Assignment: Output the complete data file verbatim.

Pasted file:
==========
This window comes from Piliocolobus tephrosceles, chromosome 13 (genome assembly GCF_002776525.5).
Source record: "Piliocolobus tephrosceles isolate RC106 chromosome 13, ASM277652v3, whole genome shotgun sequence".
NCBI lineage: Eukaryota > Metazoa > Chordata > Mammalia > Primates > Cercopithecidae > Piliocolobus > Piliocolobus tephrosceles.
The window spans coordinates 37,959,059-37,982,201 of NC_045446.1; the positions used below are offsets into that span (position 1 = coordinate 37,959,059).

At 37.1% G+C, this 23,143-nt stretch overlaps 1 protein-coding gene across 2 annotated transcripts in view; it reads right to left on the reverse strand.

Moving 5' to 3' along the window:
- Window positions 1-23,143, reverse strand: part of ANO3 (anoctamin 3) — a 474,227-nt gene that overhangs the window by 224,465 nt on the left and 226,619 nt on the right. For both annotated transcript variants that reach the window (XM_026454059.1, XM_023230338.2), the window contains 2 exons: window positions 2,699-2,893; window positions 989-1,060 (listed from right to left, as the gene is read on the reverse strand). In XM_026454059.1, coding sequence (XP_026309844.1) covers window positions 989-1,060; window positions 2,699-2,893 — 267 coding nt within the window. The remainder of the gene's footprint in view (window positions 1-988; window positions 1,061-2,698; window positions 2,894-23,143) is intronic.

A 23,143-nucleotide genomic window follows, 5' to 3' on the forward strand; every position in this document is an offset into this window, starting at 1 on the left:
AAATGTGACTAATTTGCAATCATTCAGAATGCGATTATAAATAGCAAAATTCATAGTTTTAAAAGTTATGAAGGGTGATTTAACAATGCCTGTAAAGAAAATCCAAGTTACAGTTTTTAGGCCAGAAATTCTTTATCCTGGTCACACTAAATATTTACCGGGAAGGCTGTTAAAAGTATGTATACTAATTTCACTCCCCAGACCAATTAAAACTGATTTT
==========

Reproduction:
This window comes from Piliocolobus tephrosceles, chromosome 13 (genome assembly GCF_002776525.5).
Source record: "Piliocolobus tephrosceles isolate RC106 chromosome 13, ASM277652v3, whole genome shotgun sequence".
NCBI lineage: Eukaryota > Metazoa > Chordata > Mammalia > Primates > Cercopithecidae > Piliocolobus > Piliocolobus tephrosceles.
The window spans coordinates 37,959,059-37,982,201 of NC_045446.1; the positions used below are offsets into that span (position 1 = coordinate 37,959,059).

At 37.1% G+C, this 23,143-nt stretch overlaps 1 protein-coding gene across 2 annotated transcripts in view; it reads right to left on the reverse strand.

Moving 5' to 3' along the window:
- Window positions 1-23,143, reverse strand: part of ANO3 (anoctamin 3) — a 474,227-nt gene that overhangs the window by 224,465 nt on the left and 226,619 nt on the right. For both annotated transcript variants that reach the window (XM_026454059.1, XM_023230338.2), the window contains 2 exons: window positions 2,699-2,893; window positions 989-1,060 (listed from right to left, as the gene is read on the reverse strand). In XM_026454059.1, coding sequence (XP_026309844.1) covers window positions 989-1,060; window positions 2,699-2,893 — 267 coding nt within the window. The remainder of the gene's footprint in view (window positions 1-988; window positions 1,061-2,698; window positions 2,894-23,143) is intronic.

A 23,143-nucleotide genomic window follows, 5' to 3' on the forward strand; every position in this document is an offset into this window, starting at 1 on the left:
AAATGTGACTAATTTGCAATCATTCAGAATGCGATTATAAATAGCAAAATTCATAGTTTTAAAAGTTATGAAGGGTGATTTAACAATGCCTGTAAAGAAAATCCAAGTTACAGTTTTTAGGCCAGAAATTCTTTATCCTGGTCACACTAAATATTTACCGGGAAGGCTGTTAAAAGTATGTATACTAATTTCACTCCCCAGACCAATTAAAACTGATTTT